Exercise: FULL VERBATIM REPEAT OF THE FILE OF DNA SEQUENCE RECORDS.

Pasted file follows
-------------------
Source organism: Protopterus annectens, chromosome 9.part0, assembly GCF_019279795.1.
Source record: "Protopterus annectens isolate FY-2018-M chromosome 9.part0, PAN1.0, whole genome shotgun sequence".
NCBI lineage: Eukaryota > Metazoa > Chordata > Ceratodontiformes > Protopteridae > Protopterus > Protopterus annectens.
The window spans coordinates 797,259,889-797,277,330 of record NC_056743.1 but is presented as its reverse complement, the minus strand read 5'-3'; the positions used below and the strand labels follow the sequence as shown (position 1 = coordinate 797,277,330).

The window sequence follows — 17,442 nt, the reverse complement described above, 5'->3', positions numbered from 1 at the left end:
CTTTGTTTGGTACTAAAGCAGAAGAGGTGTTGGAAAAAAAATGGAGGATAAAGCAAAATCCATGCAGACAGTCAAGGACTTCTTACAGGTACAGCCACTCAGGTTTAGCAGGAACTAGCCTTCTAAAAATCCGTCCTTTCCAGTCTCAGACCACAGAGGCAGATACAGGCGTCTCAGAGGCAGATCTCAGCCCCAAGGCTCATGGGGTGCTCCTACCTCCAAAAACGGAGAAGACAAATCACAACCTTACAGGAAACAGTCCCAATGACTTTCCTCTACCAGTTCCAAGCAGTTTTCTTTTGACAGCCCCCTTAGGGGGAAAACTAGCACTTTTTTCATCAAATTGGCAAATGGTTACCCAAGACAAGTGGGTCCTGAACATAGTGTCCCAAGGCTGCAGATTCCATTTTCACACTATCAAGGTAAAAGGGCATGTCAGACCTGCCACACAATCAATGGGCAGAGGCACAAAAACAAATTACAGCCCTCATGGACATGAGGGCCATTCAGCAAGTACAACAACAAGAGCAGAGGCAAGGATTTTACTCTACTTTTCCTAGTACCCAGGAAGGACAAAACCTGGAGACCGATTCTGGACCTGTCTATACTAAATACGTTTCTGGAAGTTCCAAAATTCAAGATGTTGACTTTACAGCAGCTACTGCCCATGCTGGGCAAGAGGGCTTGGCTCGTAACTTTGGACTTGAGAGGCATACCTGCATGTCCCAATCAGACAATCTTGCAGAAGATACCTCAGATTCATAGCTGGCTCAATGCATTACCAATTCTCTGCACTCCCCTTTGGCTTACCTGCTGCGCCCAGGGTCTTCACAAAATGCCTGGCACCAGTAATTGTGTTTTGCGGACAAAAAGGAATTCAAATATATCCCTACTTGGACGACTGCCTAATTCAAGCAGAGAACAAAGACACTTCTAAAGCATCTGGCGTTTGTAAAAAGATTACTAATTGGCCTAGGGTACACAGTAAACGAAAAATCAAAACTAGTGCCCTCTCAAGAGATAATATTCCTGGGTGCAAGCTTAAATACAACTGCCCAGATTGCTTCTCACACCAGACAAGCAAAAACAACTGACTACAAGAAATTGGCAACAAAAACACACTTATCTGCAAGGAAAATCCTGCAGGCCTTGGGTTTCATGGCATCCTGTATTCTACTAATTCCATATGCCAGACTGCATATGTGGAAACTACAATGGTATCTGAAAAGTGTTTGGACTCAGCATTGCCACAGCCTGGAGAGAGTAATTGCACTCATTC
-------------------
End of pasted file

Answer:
Source organism: Protopterus annectens, chromosome 9.part0, assembly GCF_019279795.1.
Source record: "Protopterus annectens isolate FY-2018-M chromosome 9.part0, PAN1.0, whole genome shotgun sequence".
NCBI lineage: Eukaryota > Metazoa > Chordata > Ceratodontiformes > Protopteridae > Protopterus > Protopterus annectens.
The window spans coordinates 797,259,889-797,277,330 of record NC_056743.1 but is presented as its reverse complement, the minus strand read 5'-3'; the positions used below and the strand labels follow the sequence as shown (position 1 = coordinate 797,277,330).

The window sequence follows — 17,442 nt, the reverse complement described above, 5'->3', positions numbered from 1 at the left end:
CTTTGTTTGGTACTAAAGCAGAAGAGGTGTTGGAAAAAAAATGGAGGATAAAGCAAAATCCATGCAGACAGTCAAGGACTTCTTACAGGTACAGCCACTCAGGTTTAGCAGGAACTAGCCTTCTAAAAATCCGTCCTTTCCAGTCTCAGACCACAGAGGCAGATACAGGCGTCTCAGAGGCAGATCTCAGCCCCAAGGCTCATGGGGTGCTCCTACCTCCAAAAACGGAGAAGACAAATCACAACCTTACAGGAAACAGTCCCAATGACTTTCCTCTACCAGTTCCAAGCAGTTTTCTTTTGACAGCCCCCTTAGGGGGAAAACTAGCACTTTTTTCATCAAATTGGCAAATGGTTACCCAAGACAAGTGGGTCCTGAACATAGTGTCCCAAGGCTGCAGATTCCATTTTCACACTATCAAGGTAAAAGGGCATGTCAGACCTGCCACACAATCAATGGGCAGAGGCACAAAAACAAATTACAGCCCTCATGGACATGAGGGCCATTCAGCAAGTACAACAACAAGAGCAGAGGCAAGGATTTTACTCTACTTTTCCTAGTACCCAGGAAGGACAAAACCTGGAGACCGATTCTGGACCTGTCTATACTAAATACGTTTCTGGAAGTTCCAAAATTCAAGATGTTGACTTTACAGCAGCTACTGCCCATGCTGGGCAAGAGGGCTTGGCTCGTAACTTTGGACTTGAGAGGCATACCTGCATGTCCCAATCAGACAATCTTGCAGAAGATACCTCAGATTCATAGCTGGCTCAATGCATTACCAATTCTCTGCACTCCCCTTTGGCTTACCTGCTGCGCCCAGGGTCTTCACAAAATGCCTGGCACCAGTAATTGTGTTTTGCGGACAAAAAGGAATTCAAATATATCCCTACTTGGACGACTGCCTAATTCAAGCAGAGAACAAAGACACTTCTAAAGCATCTGGCGTTTGTAAAAAGATTACTAATTGGCCTAGGGTACACAGTAAACGAAAAATCAAAACTAGTGCCCTCTCAAGAGATAATATTCCTGGGTGCAAGCTTAAATACAACTGCCCAGATTGCTTCTCACACCAGACAAGCAAAAACAACTGACTACAAGAAATTGGCAACAAAAACACACTTATCTGCAAGGAAAATCCTGCAGGCCTTGGGTTTCATGGCATCCTGTATTCTACTAATTCCATATGCCAGACTGCATATGTGGAAACTACAATGGTATCTGAAAAGTGTTTGGACTCAGCATTGCCACAGCCTGGAGAGAGTAATTGCACTCATTC